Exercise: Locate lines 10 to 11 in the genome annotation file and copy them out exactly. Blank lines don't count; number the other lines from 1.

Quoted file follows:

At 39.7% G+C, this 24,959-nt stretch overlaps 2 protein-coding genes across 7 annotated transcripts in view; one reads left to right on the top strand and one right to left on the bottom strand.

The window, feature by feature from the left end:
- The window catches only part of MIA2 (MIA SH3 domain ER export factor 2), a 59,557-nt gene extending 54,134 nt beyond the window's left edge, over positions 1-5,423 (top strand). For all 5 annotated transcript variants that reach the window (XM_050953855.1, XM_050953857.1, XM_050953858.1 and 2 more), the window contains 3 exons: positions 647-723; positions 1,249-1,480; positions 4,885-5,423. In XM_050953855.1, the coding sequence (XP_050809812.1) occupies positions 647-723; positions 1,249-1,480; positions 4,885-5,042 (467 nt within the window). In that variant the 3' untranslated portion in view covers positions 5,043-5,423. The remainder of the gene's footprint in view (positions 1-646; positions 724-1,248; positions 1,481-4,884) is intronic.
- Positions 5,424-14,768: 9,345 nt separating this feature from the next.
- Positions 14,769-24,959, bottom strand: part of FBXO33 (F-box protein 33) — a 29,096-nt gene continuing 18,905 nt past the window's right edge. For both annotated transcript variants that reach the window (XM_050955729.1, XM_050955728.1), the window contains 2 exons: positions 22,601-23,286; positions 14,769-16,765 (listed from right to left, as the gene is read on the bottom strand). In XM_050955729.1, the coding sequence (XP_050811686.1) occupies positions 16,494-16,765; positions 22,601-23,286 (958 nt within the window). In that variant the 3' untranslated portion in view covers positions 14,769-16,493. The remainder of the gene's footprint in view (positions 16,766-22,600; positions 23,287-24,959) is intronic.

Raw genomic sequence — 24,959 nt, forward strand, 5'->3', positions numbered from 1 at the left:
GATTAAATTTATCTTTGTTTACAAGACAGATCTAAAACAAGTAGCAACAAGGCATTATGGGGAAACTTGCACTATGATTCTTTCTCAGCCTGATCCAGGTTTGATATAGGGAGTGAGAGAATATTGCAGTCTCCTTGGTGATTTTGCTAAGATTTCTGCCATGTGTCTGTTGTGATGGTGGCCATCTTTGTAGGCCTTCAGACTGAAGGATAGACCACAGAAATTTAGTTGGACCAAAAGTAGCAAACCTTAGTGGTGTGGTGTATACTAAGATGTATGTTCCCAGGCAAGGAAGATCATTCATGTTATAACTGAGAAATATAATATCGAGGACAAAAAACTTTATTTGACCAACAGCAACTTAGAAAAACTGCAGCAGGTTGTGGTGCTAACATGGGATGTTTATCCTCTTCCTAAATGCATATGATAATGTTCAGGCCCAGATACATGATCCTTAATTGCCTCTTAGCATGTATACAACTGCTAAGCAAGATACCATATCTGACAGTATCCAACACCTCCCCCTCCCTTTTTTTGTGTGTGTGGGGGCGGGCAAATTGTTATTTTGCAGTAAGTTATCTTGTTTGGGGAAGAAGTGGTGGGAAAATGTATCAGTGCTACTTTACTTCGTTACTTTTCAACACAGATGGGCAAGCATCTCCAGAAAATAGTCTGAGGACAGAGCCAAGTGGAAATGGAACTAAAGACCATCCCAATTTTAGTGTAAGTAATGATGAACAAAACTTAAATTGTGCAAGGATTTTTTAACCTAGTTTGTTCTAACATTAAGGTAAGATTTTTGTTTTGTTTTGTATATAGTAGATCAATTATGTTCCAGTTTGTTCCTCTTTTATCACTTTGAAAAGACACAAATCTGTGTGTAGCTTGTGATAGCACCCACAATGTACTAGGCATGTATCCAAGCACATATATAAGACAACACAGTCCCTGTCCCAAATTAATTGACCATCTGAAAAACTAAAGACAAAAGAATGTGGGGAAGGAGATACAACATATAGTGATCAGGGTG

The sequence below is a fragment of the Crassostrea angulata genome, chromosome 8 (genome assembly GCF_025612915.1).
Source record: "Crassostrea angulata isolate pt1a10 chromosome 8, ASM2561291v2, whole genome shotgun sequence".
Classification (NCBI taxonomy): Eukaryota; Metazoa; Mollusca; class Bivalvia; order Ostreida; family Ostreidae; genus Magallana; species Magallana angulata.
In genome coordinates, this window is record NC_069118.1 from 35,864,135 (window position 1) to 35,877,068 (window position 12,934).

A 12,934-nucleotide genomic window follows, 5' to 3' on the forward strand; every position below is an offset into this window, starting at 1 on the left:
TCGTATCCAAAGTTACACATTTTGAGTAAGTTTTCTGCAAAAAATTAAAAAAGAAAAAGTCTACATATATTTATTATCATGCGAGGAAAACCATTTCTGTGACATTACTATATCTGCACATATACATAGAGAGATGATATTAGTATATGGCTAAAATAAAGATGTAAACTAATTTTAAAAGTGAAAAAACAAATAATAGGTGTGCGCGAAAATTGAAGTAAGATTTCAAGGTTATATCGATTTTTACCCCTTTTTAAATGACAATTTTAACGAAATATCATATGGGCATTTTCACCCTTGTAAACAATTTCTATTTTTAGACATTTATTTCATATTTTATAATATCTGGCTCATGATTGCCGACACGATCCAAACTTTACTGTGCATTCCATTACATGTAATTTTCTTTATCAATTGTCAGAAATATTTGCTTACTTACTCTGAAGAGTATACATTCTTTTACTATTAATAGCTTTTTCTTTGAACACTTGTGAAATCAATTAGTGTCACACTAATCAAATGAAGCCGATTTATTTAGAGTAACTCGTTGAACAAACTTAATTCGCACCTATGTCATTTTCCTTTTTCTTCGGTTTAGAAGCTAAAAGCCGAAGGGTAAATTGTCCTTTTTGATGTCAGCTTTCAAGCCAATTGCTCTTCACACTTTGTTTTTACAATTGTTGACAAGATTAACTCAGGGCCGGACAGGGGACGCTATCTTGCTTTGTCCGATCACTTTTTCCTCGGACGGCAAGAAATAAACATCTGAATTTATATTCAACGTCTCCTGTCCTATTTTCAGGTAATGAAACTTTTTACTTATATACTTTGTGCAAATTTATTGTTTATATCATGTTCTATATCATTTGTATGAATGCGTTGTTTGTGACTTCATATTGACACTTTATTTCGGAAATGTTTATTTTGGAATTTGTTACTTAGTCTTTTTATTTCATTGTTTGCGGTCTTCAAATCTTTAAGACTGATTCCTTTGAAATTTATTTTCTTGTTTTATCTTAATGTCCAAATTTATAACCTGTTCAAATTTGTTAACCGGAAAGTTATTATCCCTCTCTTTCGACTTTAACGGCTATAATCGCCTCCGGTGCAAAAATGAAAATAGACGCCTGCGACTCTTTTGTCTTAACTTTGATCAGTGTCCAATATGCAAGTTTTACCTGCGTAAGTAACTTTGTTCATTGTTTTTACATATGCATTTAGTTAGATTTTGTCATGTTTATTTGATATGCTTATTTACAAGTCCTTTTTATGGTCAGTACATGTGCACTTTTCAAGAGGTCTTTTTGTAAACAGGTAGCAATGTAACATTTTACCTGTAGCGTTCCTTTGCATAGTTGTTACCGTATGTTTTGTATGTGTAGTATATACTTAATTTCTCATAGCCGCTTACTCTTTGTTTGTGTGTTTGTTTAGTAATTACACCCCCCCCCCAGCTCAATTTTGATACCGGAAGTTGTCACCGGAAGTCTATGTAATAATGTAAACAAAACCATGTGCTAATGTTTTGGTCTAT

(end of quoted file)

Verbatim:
Classification (NCBI taxonomy): Eukaryota; Metazoa; Mollusca; class Bivalvia; order Ostreida; family Ostreidae; genus Magallana; species Magallana angulata.
In genome coordinates, this window is record NC_069118.1 from 35,864,135 (window position 1) to 35,877,068 (window position 12,934).